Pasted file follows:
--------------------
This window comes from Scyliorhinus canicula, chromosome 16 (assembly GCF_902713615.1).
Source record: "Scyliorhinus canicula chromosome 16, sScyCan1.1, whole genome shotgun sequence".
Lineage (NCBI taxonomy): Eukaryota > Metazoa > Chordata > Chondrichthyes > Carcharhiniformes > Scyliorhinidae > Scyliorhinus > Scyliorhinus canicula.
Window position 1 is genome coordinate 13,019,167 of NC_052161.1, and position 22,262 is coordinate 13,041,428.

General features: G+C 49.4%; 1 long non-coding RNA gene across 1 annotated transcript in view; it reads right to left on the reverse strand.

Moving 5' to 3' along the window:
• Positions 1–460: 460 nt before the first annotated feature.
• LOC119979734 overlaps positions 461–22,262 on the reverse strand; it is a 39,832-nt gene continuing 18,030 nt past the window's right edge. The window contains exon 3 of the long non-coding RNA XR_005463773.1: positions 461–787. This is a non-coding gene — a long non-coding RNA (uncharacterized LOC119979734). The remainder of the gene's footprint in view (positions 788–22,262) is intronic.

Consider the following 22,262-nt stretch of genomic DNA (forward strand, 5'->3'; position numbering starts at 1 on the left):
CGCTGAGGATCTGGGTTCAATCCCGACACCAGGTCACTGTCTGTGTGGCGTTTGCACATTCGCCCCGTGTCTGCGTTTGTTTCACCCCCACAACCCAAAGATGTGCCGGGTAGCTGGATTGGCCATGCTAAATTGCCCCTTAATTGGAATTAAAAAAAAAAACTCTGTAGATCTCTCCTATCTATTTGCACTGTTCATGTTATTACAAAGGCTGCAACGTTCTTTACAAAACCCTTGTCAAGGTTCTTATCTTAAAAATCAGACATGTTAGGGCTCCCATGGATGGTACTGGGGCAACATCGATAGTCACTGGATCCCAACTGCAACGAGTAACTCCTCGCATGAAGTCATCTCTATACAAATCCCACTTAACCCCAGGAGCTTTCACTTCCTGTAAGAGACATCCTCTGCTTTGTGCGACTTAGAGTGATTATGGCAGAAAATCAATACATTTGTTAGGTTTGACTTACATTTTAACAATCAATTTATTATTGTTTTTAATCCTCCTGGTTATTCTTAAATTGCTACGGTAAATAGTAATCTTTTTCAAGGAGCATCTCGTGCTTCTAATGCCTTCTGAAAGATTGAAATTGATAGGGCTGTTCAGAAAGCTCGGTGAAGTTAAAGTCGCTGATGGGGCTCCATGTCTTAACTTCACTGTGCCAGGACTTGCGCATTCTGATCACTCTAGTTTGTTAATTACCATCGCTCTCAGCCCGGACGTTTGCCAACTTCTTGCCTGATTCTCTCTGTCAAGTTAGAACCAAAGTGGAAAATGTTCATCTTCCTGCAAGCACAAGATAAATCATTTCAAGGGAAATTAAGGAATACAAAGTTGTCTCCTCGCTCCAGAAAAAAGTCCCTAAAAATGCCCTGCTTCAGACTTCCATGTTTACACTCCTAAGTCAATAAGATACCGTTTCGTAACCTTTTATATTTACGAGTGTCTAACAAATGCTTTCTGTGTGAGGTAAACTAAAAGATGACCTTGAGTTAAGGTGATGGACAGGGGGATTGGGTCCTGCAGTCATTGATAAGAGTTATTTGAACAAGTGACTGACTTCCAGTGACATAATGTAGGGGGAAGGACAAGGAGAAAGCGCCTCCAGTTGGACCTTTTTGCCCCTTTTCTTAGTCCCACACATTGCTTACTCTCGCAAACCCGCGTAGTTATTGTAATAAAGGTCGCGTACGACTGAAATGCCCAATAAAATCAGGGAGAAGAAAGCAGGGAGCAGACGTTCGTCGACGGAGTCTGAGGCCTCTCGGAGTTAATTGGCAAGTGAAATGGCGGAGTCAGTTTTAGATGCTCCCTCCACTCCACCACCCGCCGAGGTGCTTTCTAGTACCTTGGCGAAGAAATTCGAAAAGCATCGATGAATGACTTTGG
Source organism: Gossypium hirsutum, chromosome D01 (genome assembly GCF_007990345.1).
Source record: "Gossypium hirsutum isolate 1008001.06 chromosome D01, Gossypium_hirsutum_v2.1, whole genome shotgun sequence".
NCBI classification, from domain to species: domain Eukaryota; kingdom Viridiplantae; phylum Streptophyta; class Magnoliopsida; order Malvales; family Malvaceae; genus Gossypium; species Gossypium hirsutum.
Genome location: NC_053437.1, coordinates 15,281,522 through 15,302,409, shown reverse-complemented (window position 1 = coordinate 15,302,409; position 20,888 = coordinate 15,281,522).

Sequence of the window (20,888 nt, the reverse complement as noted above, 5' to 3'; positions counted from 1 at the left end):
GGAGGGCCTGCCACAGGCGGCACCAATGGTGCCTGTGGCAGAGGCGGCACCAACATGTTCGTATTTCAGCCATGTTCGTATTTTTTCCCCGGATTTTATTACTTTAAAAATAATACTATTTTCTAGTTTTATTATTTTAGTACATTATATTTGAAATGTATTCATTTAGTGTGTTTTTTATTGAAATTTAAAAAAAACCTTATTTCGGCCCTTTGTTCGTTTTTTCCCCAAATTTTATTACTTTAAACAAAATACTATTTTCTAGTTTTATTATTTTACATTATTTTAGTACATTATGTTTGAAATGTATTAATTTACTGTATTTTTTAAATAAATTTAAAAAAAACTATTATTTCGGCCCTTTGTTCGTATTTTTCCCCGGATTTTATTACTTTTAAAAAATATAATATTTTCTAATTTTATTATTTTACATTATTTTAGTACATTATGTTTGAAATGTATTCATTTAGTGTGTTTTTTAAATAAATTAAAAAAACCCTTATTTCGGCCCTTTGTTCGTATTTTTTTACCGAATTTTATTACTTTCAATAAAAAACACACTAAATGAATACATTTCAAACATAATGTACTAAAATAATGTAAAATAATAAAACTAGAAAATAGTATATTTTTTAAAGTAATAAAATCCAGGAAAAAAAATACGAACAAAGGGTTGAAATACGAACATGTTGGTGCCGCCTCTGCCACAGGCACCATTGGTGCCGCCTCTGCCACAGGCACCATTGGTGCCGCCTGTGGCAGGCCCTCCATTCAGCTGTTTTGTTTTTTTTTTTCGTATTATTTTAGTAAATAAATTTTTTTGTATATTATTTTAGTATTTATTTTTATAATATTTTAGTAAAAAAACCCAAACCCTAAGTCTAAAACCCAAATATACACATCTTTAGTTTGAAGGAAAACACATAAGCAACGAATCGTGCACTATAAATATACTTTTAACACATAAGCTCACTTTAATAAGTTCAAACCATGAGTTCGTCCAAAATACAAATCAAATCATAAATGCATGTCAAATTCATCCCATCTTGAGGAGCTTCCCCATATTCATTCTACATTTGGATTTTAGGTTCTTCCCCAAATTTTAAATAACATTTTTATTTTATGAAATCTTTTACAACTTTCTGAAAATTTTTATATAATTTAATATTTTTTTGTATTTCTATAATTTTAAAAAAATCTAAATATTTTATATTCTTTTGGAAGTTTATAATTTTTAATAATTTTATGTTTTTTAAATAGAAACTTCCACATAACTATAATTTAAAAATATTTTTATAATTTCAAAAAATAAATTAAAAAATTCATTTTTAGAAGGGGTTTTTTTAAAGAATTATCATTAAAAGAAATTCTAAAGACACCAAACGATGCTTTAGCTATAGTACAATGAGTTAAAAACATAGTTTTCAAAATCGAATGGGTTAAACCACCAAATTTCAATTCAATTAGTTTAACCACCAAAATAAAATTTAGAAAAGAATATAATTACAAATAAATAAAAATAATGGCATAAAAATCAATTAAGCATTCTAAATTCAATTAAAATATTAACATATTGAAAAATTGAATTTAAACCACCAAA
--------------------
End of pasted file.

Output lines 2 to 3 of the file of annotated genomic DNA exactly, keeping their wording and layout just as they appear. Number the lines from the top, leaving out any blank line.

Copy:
Source record: "Scyliorhinus canicula chromosome 16, sScyCan1.1, whole genome shotgun sequence".
Lineage (NCBI taxonomy): Eukaryota > Metazoa > Chordata > Chondrichthyes > Carcharhiniformes > Scyliorhinidae > Scyliorhinus > Scyliorhinus canicula.